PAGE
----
#CoffeeAndKlon 24: The Klon’s Buffer

This conversation was originally posted to my Twitter feed.

Good morning! If you’re here in the UK, I hope the terrible election result and biblical rain hasn’t dampened your weekend completely. I’ve got another #CoffeeAndKlon for you this morning, and I want to talk about the *other* graphic on the KTR today.

But First … Coffee!

This morning’s coffee is Guatemalan. It’s got a bit more of a burnt aftertaste than the Ugandan we’ve been enjoying for the last few weeks. Makes for a nice “hey, wake up sleepyhead” kind of coffee for first thing in the morning.

Let’s Get Graphical

One of the things the KTR is famous for is the graphic that Bill Finnegan added on its top: “Kindly remember: the ridiculous hype that offends so many is not of my making.”

This is a photo of the top plate of the Klon KTR drive pedal. It shows the words: Kindly remember the ridiculous hype that offends so many is not of my making.

(Please excuse the bad photography today. It’s even gloomier than usual in the Hermit’s Cave, thanks to the weather outside.)

Needless to say, none of the klones ever copy Bill’s text. After all, they exist to cater (in part) to a market that exists because of that very hype. But there’s something else that they don’t always copy either …

On the side of the KTR, there’s a second legend added by Bill, beside a switch. It reads: “Almost always better,” and “Almost always worse.” (And yes, I have mine in the ‘worse’ position atm)

This is a photo of the side plate of the Klon KTR drive pedal. It shows a switch that has two possible settings. Above the switch, it says "almost always better." Below the switch, it says "almost always worse." The switch is in the "almost always worse" position.

What Does The Switch Do?

The original Klon came with an integrated input buffer. It helps mitigate the effect of a long cable run from your guitar on a big stage. And you couldn’t turn it on or off on its own. That’s a feature that was added (as far as I can tell) to the KTR.

Why Can The Buffer Be Switched Off?

Buffers can be a good thing. But not always. Some pedals simply don’t sound good if there’s a buffer between them and your guitar’s pickups. Old fuzz designs are the most famous example, but there are modern designs too that don’t like them either.

And then there’s pedals that simply sound harsh when there’s a buffer in front of them. Because a buffer can be ‘bright’. As in, it can boost the higher frequencies maybe too much at times.

I don’t have much experience with buffers, nor with long cable runs. I don’t know whether the KTR’s buffer is ‘bright’ or not. I’ve nothing really to compare it against. All I’ve got to go on are my ears.

So why am I talking about this today?

A Practical Example: The MTG Drive Pedal

Last month, I bought one of Fender’s MTG drive pedals. I’m a big fan of Fender’s recent drive pedals so far, and the MTG didn’t disappoint in the shop. But when I got it home, through my own rig, it was a little more challenging to dial in.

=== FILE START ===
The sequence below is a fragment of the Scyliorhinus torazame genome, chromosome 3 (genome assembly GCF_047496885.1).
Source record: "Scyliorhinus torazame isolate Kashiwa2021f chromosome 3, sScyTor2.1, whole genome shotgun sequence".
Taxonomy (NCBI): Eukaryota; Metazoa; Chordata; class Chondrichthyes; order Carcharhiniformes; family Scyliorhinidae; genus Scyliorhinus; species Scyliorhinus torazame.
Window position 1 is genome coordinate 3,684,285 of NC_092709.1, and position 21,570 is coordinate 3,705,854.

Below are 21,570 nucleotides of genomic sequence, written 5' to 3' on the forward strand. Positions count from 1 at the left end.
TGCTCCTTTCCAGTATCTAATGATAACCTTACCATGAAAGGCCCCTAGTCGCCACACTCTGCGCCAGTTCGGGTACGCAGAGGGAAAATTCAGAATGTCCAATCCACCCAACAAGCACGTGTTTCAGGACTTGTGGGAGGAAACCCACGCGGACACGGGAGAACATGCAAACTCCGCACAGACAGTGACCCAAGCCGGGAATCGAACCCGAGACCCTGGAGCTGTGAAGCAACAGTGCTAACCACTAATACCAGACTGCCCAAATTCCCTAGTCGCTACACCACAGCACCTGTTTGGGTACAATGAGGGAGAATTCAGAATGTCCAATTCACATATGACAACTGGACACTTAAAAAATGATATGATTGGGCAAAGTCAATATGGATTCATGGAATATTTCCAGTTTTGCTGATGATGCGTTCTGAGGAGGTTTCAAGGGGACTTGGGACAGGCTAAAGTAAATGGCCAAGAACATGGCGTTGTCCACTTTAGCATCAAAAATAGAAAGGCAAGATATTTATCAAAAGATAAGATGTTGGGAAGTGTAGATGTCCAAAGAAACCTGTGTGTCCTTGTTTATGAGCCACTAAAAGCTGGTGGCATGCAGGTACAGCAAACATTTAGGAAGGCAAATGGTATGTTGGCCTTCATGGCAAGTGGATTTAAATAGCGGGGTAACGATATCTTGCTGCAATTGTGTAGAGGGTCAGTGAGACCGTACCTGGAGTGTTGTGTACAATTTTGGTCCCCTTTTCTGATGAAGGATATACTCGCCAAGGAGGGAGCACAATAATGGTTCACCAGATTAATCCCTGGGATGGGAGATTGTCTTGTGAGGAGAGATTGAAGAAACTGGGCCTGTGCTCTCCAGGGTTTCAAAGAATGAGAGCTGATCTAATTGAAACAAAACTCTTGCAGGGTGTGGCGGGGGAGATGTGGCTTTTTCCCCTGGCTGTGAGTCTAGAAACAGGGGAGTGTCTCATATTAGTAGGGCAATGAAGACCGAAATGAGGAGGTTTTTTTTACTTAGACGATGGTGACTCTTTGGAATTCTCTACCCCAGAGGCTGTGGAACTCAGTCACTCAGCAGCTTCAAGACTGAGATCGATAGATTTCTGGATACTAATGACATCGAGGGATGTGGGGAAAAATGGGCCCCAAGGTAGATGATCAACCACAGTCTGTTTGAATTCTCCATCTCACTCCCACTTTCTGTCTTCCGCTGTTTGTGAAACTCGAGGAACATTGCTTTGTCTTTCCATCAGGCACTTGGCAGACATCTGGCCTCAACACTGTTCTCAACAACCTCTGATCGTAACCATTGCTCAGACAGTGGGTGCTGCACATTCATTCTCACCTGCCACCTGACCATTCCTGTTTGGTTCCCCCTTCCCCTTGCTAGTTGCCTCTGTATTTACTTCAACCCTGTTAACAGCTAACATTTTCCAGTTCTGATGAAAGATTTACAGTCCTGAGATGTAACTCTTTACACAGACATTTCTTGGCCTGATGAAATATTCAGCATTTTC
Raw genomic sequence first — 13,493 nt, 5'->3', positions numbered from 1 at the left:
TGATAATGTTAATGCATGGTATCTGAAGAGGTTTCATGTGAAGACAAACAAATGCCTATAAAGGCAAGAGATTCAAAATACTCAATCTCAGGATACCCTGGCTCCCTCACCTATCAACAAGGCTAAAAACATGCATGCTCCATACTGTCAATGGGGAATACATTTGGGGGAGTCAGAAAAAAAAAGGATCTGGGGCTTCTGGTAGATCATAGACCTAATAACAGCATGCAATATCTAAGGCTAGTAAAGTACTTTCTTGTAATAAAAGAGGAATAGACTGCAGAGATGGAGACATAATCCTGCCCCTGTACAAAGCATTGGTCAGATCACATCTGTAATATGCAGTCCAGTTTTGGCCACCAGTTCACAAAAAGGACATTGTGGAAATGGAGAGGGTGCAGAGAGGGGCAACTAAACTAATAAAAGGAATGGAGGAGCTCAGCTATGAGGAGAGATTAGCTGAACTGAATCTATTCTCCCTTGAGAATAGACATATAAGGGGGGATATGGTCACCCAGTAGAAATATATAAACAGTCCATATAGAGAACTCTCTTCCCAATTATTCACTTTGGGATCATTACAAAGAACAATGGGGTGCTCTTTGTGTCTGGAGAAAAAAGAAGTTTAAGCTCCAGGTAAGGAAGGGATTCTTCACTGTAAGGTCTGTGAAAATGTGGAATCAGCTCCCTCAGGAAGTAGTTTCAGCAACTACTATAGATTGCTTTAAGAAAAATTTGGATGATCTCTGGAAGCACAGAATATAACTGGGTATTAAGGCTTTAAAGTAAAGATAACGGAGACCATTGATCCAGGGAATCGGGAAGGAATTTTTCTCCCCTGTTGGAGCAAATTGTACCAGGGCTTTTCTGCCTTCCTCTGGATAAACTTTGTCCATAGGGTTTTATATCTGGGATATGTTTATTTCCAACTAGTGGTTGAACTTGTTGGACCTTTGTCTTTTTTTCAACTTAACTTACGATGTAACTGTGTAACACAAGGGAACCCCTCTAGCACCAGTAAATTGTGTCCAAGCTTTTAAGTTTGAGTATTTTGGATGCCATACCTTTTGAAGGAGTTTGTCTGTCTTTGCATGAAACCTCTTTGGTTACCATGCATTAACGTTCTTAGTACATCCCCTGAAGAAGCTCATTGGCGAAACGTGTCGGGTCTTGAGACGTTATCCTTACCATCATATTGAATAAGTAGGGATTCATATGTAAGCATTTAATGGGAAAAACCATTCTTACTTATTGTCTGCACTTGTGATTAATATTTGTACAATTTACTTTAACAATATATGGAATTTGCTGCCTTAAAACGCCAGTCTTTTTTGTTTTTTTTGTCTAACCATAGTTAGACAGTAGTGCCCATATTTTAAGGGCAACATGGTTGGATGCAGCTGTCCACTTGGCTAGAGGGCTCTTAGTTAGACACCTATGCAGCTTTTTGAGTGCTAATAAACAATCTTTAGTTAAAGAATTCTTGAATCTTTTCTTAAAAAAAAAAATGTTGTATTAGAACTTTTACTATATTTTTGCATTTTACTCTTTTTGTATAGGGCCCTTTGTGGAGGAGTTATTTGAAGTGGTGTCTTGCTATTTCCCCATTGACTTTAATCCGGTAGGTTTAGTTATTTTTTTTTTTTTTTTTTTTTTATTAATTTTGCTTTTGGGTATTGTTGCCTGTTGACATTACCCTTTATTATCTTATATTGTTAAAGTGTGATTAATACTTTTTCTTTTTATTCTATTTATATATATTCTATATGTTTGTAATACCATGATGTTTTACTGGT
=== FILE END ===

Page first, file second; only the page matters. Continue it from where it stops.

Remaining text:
That was a surprise. In the shop, I was able to replicate my rig exactly – probably because I bought it from there 🙂 @astringsuk had a Blackstar Studio 10 6L6, as well as a PRS Custom 24 that sounds nigh-on identical to mine.

(Pro-tip: not all Custom 24s sound the same. Some are more laid-back in character, and some have a really powerful mid-range punch to them. Both are great. I just happen to prefer the later myself.)

The other thing about a Custom 24 is that you can make them sound just like a PRS McCarty 594. Just roll the volume down to about 8, and roll the tone down to about 4. Only works on the bridge position, but still very handy – especially for evaluating gear in a store 🙂

Here’s the setup back at home. Guitar > KTR > MTG, with the KTR off. And yet, it didn’t sound the same. Much harsher than I remembered.

This photo shows a Klon KTR pedal into a Fender MTG Tube Distortion pedal. The KTR is off, and the MTG is on.

If anything, it should have been the opposite. I’ve had my Blackstar Studio 10 6L6 for some time now, and the speaker is definitely broken in by now.

Even with the KTR off, it was affecting the signal that was reaching the MTG. After a couple of days of head-scratching, I finally remembered that little legend on the side of the KTR – and that sorted it out.

I’d completely forgotten about the buffer in the Klon KTR. I’ve never given it any thought at all, in all the years that I’ve owned this pedal. I haven’t thought about it in any of the klones I’ve tried either.

Do Klones Copy The Buffer Too?

Right now, I couldn’t tell you which klones include the input buffer circuit, which klones have the buffer active when switched off (buffered bypass vs true bypass) and which klones allow you to choose which bypass mode to use. That’ll be a topic for another day.

What I’m even more interested in is whether or not the buffer can be bypassed when the klone is switched on. Because that might allow me to get a Klon-like boost with drive pedals that don’t take the Klon very well – like my beloved Uber Bee.

Food for thought – and for experimentation. Are you using klones in your rig? What do you have the buffer set to? Does your klone even give you a choice? Let me know. I’d love to learn from your experiences on this.

I hope you’re having a great weekend, and I’ll be back soon with the final #CoffeeAndKlon of 2019.

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